In late 2017, Congress introduced the Tax Cuts and Jobs Act (TCJA), which affects 2018 taxes. According to Section 199A of the TCJA, some owners of pass-through entities could be eligible for a substantial deduction of up to 20 percent of their taxable income. Here, we will cover the new deduction, as well.
For most of us, June is a time for rejoicing! The pool is open, school is almost out, your summer vacation is on the horizon and you can’t wait to tear open that new bag of charcoal for Saturday afternoon’s cookout. However, if you are a government contractor with a December 31st year end,.
As consultants and business advisors to companies in the government contracting arena, we are often asked by our clients: “How are we doing?” These clients are well aware of their profitability, their backlog, and the challenges that they face. What they want to know is how they compare with their competition and how they can.
One of the unique burdens for many businesses contracting with the federal government is the requirement to prepare and submit an incurred cost submission (ICS) within six months after the close of the fiscal year. This requirement is mandatory for contractors providing services on cost plus type contracts in excess of $25,000 and is frequently.
There are a number of incurred cost submission schedules in the Defense Contract Audit Agency’s (DCAA) incurred cost proposal model that do not have to be included with your annual incurred cost proposal submission. But that doesn’t mean you are off the hook! Some of these optional schedules contain information needed to complete the mandatory documentation that goes with your proposal. As well, that optional documentation must be ready when the federal auditors begin their work.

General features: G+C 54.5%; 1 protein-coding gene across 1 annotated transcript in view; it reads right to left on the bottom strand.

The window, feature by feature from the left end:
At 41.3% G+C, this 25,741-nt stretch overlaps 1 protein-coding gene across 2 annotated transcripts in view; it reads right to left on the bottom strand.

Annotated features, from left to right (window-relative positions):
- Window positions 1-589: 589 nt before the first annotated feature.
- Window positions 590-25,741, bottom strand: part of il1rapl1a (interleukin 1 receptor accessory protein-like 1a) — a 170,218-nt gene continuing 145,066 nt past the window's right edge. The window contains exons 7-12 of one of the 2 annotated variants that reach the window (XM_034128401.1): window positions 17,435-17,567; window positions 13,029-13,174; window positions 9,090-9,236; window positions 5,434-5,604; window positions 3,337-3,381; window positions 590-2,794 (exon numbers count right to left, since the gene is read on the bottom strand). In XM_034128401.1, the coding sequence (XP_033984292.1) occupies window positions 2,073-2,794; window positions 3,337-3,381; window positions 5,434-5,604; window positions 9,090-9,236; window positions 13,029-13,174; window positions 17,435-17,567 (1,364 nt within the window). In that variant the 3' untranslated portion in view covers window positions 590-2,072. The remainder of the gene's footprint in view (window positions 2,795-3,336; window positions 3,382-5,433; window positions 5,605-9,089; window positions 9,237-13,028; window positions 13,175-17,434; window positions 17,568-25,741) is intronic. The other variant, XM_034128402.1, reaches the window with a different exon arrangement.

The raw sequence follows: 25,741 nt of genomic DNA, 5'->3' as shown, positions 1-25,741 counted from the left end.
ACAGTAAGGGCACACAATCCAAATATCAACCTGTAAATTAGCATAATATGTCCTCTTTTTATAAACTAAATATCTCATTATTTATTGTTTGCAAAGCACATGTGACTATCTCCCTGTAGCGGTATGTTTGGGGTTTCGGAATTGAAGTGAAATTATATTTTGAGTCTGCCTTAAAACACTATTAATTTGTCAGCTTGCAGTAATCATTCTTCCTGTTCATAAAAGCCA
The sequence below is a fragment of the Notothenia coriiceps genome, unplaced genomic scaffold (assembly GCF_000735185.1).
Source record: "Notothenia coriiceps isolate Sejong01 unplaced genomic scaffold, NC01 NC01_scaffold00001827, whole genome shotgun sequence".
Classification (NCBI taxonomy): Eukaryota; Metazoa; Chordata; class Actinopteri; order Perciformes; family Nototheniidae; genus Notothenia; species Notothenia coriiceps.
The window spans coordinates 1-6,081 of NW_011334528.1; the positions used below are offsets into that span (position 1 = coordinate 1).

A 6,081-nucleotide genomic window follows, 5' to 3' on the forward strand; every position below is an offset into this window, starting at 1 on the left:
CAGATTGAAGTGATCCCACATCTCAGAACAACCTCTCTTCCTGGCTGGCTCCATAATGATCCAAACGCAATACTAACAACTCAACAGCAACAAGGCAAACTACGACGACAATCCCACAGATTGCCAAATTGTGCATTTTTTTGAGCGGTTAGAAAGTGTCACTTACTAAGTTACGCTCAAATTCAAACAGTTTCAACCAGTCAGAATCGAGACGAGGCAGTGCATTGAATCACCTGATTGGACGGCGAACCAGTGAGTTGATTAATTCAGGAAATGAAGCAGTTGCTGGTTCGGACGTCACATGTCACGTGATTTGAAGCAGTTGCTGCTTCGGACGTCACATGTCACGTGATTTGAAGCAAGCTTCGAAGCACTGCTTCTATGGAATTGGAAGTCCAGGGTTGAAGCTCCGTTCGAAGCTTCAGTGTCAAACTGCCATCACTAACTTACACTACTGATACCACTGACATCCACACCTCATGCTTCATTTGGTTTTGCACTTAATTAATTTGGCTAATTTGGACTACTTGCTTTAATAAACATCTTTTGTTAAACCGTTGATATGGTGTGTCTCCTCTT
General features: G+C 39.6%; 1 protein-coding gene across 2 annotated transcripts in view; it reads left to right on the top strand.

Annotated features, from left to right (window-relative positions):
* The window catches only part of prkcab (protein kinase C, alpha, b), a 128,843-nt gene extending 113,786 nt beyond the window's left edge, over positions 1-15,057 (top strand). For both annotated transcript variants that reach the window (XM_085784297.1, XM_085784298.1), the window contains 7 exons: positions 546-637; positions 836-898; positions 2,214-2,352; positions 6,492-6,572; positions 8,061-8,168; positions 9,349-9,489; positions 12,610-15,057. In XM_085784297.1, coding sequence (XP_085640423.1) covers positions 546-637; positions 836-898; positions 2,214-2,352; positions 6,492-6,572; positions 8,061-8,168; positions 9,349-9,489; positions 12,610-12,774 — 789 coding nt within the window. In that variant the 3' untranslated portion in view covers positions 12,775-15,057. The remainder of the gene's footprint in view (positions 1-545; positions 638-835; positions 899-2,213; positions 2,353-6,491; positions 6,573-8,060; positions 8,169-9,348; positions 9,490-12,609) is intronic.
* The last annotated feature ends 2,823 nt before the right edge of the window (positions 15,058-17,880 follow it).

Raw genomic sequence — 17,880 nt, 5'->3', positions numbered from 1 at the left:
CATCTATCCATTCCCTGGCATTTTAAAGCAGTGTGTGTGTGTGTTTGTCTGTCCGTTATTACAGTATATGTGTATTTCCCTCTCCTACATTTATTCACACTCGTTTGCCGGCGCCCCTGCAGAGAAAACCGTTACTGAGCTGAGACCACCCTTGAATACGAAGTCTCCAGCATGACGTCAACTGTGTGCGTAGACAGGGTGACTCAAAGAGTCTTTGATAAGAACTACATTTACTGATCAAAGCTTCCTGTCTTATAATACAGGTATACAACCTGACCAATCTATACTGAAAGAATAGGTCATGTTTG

If you haven’t been paying close attention to overtime pay rules lately, now is a good time to start, with support from your accounting professionals. President Obama’s latest charge to the DOL comes on the heels of his directive raising the minimum hourly wage for employees who work for private employers under new U.S. government contracts. Those employees will be paid $10.10 per hour, up from today’s federal minimum wage of $7.25 per hour.